Delaware 09/14/12 Sussex County: A fox that was first reported when seen on Park Avenue in Rehoboth, and later bit two women, one on Pennsylvania Avenue and another on nearby Oak Avenue, was pursued and killed by Rehoboth Beach PD Sgt. Scott O’Bier in the vicinity of Lake Gerar. Health officials have confirmed that the fox tested positive for rabies. – See

Mountain Lion Sightings:

Utah 09/14/12 Duchesne County: A father and son were confronted by a mountain lion when they walked into a shed behind the father’s home at 675 W. 200 North in Roosevelt on Wednesday. The home is in a residential area near the Kings Peak Elementary School and the Utah Basin Medical Center. Fortunately, the men were able to get out of the shed and close the door, trapping the animal until state wildlife agents could arrive and tranquilize it. The lion was released Thursday into a remote area of the Wasatch Mountains. – See

West Nile Virus (WNV):

Florida 09/15/12 Walton County: Health officials have confirmed the county’s first human case of WNV this year. – See

Louisiana 09/15/12 DHH officials have confirmed 39 new human cases of WNV in the state bringing the total to 215 human cases so far this year, including 10 fatalities. – See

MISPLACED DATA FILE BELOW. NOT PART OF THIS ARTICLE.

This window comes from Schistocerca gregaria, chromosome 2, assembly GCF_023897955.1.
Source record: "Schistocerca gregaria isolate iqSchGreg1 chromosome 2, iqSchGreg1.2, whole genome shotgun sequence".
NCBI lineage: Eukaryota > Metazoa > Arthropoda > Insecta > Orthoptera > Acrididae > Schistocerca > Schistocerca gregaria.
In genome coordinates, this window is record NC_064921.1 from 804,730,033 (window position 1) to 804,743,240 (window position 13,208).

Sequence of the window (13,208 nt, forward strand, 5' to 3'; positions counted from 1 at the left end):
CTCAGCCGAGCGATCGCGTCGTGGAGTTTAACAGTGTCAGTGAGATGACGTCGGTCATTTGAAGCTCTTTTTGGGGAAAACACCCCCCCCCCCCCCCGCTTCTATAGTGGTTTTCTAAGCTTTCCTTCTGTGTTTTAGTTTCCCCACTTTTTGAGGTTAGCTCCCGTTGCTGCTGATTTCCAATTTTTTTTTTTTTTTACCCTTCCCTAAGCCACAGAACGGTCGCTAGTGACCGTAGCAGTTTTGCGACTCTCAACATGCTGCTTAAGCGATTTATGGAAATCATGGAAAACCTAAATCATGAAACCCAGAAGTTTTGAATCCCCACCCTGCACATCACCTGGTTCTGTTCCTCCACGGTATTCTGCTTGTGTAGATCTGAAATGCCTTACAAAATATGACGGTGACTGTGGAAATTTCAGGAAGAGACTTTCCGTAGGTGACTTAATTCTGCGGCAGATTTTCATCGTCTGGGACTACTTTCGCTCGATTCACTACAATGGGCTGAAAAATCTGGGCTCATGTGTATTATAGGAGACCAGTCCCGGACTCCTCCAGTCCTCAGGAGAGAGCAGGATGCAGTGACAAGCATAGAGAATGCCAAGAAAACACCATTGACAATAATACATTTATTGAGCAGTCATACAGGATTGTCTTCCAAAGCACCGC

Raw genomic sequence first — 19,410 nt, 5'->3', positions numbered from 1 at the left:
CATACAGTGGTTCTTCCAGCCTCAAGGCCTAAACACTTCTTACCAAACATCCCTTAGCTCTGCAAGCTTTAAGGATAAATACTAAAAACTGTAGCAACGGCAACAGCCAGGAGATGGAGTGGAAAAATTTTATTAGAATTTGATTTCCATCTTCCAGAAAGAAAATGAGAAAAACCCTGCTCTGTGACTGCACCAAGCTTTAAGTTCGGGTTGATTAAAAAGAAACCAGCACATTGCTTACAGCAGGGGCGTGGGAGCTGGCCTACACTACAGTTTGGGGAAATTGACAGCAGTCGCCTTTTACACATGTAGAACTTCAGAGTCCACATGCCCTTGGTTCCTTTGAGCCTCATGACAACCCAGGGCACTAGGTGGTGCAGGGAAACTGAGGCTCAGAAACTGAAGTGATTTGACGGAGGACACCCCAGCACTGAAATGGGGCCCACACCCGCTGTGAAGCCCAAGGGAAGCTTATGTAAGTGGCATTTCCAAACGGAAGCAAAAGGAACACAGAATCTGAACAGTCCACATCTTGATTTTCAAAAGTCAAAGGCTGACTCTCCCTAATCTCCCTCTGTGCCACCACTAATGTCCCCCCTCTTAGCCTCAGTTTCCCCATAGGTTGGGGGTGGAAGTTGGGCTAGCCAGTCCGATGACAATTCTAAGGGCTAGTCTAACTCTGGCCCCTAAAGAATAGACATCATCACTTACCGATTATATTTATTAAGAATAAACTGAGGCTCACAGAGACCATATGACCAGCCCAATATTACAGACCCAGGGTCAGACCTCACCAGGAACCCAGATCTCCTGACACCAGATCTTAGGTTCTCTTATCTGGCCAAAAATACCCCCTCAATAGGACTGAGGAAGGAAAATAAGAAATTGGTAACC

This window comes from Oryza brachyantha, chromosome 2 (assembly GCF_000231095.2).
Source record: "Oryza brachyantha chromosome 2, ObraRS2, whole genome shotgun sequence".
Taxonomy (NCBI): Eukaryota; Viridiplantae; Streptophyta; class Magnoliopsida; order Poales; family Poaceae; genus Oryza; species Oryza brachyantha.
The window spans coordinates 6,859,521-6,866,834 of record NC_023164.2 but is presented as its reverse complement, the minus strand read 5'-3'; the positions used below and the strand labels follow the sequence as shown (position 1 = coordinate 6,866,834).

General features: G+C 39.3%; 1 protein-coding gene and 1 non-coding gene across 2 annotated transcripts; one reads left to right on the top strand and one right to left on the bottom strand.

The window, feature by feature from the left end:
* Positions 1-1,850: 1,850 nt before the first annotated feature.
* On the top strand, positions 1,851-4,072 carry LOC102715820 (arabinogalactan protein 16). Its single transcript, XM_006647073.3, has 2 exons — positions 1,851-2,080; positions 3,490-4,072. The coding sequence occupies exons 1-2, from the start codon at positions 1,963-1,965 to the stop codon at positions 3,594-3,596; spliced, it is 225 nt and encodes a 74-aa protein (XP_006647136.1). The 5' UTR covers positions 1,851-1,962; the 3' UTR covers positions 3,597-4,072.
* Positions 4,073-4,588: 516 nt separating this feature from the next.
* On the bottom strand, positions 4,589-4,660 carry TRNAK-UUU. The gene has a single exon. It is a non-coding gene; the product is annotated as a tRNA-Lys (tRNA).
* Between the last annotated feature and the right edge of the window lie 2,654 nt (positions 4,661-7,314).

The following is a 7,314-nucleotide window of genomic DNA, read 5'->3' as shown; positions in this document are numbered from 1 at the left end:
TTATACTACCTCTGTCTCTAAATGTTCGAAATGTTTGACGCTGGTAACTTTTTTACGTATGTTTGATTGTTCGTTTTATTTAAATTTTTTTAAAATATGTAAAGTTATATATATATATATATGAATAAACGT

Nevada 09/14/12 Clark County: Two weeks after health officials found WNV-infected mosquitoes in the Las Vegas Valley a human case involving a 75-year-old woman has been identified. The woman has been hospitalized with the serious neuroinvasive form of the virus. – See

New Jersey 09/15/12 Camden County: Health officials have confirmed two more human cases of WNV, one in a 64-year-old Camden man, and another in a 50-year-old Collingswood woman. At least 22 human cases of WNV have been confirmed in the state so far this year, including a fatality involving a man in Burlington County. – See

Rhode Island 09/14/12 Washington County: State health officials have confirmed that a mosquito trapped in the Cross Mills area of Charlestown has tested positive for WNV. It is the first time the virus has been found in the town this year. – See

Tennessee 09/15/12 Shelby County: Health officials have confirmed that two men, ages 37 and 57, have been diagnosed with WNV raising the total number of human cases to 12 in the county and 21 in the state so far this year. – See

Texas 09/14/12 Waller County: Health officials have confirmed that a person living in the Hempstead area is the first WNV-related fatality in the county this year. There have been 57 WNV-related fatalities in the state so far this year. – See


New Jersey 09/14/12 Middlesex County: A raccoon picked up in the vicinity of Ludlow Street and Rivercrest Drive in Piscataway has tested positive for rabies. – See